Words: James Frostick
Brisbane’s Blank Realm emerges after a few years of quiet with an album of largely instrumental tracks. While not continuing the dazzling psych-pop wonder of previous records, Last Seen is an engaging and impressive study in atmosphere, musicianship and sonic world building.
At the beginning of their career, Brisbane’s Blank Realm dabbled in abstract sonic forms. Much ado has been made of the group’s gradual transition from the intimidating and unpredictable psych of their early work to the acclaimed elated pop shimmer of 2015 effort Illegals in Heaven. Despite the band’s sense of impenetrability at the beginning, the fact that the band could write and record a coherent pop song was never in doubt. Blank Realm has always seemed the kind of band to further their own experimental goals – less putting the pieces of a puzzle together and more taking an image and fragmenting it as they saw fit, leaving it up to us to put the pieces in place.
The group’s evolution across their three most ‘accessible’ albums – Go Easy, Grassed Inn and Illegals in Heaven – seem to document the band’s conscious decision to take pop music and give it texture and nuance that aligned more to their off-beat interests. It was poppy and people jived with it, but most feedback acknowledged that it was saturated in experimental flavour – the band always zigged when you thought they would zag, which is why people loved it. For the group’s latest recorded output – Last Seen, which is out now through Melbourne label Hobbies Galore – Blank Realm has zigged again, putting forth a collection of mostly instrumental tracks that largely abandons rigid pop sensibilities in favour of something different, but equally engrossing.
It would be impossible for me to predict when the band made the decision to shake up the formula (if they ever had one to begin with), but listening to Last Seen took me back to a Blank Realm performance I witnessed in March 2017. I saw the band create and perform a live musical accompaniment to a screening of seminal silent film The Phantom Carriage at the QAGOMA Cinémathèque. Blank Realm spent the entirety of the film’s duration crafting a suitably eerie audio accompaniment – haunting and gripping, almost entirely instrumental. The performance consisted of movements, rather than songs. This is very much how I am hearing Last Seen – an unsettling soundtrack that would pair perfectly with surreal imagery.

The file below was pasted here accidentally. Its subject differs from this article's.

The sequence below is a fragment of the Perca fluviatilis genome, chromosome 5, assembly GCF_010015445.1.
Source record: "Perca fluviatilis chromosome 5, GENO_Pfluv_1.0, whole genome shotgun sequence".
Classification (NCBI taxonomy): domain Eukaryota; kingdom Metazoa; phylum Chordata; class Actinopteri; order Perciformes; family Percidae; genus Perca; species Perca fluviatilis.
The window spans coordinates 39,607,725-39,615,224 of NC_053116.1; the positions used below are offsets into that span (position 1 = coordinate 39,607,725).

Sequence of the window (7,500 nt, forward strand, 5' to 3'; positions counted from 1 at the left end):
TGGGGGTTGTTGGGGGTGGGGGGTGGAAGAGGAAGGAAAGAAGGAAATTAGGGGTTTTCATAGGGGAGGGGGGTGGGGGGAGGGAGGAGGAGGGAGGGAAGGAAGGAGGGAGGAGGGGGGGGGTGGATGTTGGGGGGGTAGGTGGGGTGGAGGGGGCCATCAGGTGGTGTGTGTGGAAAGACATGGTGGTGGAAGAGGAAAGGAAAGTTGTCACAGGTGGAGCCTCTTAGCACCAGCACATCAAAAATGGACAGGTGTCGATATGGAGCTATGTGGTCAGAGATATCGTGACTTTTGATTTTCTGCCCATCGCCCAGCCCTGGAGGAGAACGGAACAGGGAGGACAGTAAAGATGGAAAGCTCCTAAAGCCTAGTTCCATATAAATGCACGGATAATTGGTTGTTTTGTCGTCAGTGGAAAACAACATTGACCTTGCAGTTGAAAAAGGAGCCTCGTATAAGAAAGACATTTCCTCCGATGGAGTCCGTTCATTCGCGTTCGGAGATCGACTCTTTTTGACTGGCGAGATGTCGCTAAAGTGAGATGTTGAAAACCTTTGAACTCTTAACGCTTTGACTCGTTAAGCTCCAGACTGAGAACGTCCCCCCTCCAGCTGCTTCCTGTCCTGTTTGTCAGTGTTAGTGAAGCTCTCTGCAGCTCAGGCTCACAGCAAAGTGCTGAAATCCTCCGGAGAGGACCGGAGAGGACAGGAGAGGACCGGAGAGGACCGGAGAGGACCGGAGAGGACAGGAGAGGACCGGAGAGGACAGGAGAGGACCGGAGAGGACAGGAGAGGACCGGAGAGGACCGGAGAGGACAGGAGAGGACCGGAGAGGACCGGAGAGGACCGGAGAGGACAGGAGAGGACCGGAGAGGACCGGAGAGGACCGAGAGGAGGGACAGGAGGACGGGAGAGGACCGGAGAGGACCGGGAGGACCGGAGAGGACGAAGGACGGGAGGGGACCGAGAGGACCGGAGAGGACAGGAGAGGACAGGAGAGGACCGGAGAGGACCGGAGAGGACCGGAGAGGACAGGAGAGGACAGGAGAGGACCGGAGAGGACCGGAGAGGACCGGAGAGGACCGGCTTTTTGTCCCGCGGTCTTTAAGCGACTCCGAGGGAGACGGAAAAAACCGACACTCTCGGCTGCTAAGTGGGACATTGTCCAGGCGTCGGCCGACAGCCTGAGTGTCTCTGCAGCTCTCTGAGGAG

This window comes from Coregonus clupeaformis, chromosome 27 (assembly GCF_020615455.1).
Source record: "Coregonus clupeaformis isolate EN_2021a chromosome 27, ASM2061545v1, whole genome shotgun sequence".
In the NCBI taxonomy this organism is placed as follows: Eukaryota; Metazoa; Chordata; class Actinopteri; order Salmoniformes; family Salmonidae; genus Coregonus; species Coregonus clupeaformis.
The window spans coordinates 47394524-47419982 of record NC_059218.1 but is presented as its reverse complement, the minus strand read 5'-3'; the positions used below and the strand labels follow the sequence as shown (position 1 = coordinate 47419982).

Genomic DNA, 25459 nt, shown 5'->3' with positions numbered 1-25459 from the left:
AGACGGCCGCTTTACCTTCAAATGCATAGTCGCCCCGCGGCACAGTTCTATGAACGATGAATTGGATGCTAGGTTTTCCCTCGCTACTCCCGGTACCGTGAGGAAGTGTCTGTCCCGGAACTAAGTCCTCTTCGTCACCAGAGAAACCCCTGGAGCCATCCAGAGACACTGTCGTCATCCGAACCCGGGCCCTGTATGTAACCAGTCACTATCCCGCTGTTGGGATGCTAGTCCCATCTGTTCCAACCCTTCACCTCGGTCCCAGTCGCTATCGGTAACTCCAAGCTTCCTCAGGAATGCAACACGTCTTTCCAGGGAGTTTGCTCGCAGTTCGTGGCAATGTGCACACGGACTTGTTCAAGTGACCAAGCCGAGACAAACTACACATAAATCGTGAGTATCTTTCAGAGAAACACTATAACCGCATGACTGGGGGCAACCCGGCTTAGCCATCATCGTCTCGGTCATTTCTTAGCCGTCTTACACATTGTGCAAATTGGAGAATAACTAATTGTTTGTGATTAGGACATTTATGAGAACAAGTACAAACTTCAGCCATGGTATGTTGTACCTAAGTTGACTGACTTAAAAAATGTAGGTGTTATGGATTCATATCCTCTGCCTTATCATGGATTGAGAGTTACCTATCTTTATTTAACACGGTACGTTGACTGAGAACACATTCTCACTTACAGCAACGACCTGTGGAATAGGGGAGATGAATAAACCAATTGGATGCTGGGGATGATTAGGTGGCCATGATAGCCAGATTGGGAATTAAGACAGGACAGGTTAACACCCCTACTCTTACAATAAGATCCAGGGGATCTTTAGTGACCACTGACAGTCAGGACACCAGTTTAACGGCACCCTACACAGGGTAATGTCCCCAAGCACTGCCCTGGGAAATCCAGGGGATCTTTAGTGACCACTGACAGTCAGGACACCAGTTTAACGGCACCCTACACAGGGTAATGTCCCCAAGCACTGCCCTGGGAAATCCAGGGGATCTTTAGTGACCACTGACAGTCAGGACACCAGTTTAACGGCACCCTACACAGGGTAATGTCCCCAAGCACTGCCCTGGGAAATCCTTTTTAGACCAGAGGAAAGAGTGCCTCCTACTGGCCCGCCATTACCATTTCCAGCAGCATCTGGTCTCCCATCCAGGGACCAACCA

The record sees the band relishing the opportunity to take an idea and play it out at a leisurely pace. It’s a study on creating atmosphere – harnessing disparate sonic textures and seeing what happens when you throw them into the same pot. The bubbling brew of Last Seen boasts several curious interludes, with Blank Realm expertly guiding listeners through different worlds of sound – some ponderous and reflective, others foreboding and ominous. Vocals are barely heard, and when they are they are largely indecipherable. There’s no thematic context, and the song titles could be obscure pieces of evoked mental imagery or nothing but aloof and funny labels for each segment.
The record is best consumed in one sitting, starting with the woozy opener ‘Smokemart Stargate’ and the sci-fi stylings of ‘The Greener the Slime the Steeper the Climb’. ‘Lethal Prayer’ dabbles in the cold electro sound that’s seizing the ears of the underground dance scene, while the herky-jerky cacophony of ‘Last Scene’ is its own kind of unsettling. The gargantuan ‘Revanche’ is ten minutes of ambience, feedback, static and alien sonic textures that coalesce and then make way for a thumping and discordant second half. It threatens to break loose, keeping you unsettled and buckled in for its duration. The only track that indicates the band’s past as pop radicals is ‘Speedboat on a River of Blood’, which could almost slot in on any of the band’s previous records as it is the most direct song of the bunch. It’s all searing guitars and strident momentum, piercing and proud. Finally, the album ends with the ambient notes of ‘The Forgettable Fire’, which peters out with a passage of speech played in reverse, I think. It’s a fittingly abstract touch to end proceedings.
Overall, Last Seen is a great entrant into the Blank Realm chronology. It veers away unpredictably from the pristine sound of the recent recorded works and gives the band a great opportunity to experiment and return to their dissonant roots. I wouldn’t call this album a step forward, but don’t get it twisted – it’s certainly not a step backward. Last Seen is a sensible lateral move, which I predict will give Blank Realm steady footing from which to launch further upward, confident in their ability to weave magic with every sound in their arsenal.
Last Seen is now available in a limited 300-record run through Hobbies Galore. Cover art by Julian Hocking.